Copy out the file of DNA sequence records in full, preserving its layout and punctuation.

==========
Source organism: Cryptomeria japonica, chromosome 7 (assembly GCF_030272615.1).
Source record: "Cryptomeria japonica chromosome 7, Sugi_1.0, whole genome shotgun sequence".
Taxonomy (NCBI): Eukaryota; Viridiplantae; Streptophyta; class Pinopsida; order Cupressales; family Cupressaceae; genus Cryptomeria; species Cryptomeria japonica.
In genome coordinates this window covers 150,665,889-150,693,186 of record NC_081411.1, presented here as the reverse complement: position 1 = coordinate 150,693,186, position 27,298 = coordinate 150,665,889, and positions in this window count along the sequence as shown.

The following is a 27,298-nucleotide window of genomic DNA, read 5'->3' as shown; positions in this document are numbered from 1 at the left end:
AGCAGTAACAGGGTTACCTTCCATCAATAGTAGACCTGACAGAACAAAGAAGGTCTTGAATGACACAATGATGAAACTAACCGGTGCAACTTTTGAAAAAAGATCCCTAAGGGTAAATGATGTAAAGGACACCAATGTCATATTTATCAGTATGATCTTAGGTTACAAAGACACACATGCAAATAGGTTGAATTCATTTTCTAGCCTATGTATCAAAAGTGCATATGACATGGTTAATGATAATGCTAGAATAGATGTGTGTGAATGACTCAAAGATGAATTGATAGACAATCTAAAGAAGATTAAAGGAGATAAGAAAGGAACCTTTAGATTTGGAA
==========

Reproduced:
Source organism: Cryptomeria japonica, chromosome 7 (assembly GCF_030272615.1).
Source record: "Cryptomeria japonica chromosome 7, Sugi_1.0, whole genome shotgun sequence".
Taxonomy (NCBI): Eukaryota; Viridiplantae; Streptophyta; class Pinopsida; order Cupressales; family Cupressaceae; genus Cryptomeria; species Cryptomeria japonica.
In genome coordinates this window covers 150,665,889-150,693,186 of record NC_081411.1, presented here as the reverse complement: position 1 = coordinate 150,693,186, position 27,298 = coordinate 150,665,889, and positions in this window count along the sequence as shown.

The following is a 27,298-nucleotide window of genomic DNA, read 5'->3' as shown; positions in this document are numbered from 1 at the left end:
AGCAGTAACAGGGTTACCTTCCATCAATAGTAGACCTGACAGAACAAAGAAGGTCTTGAATGACACAATGATGAAACTAACCGGTGCAACTTTTGAAAAAAGATCCCTAAGGGTAAATGATGTAAAGGACACCAATGTCATATTTATCAGTATGATCTTAGGTTACAAAGACACACATGCAAATAGGTTGAATTCATTTTCTAGCCTATGTATCAAAAGTGCATATGACATGGTTAATGATAATGCTAGAATAGATGTGTGTGAATGACTCAAAGATGAATTGATAGACAATCTAAAGAAGATTAAAGGAGATAAGAAAGGAACCTTTAGATTTGGAA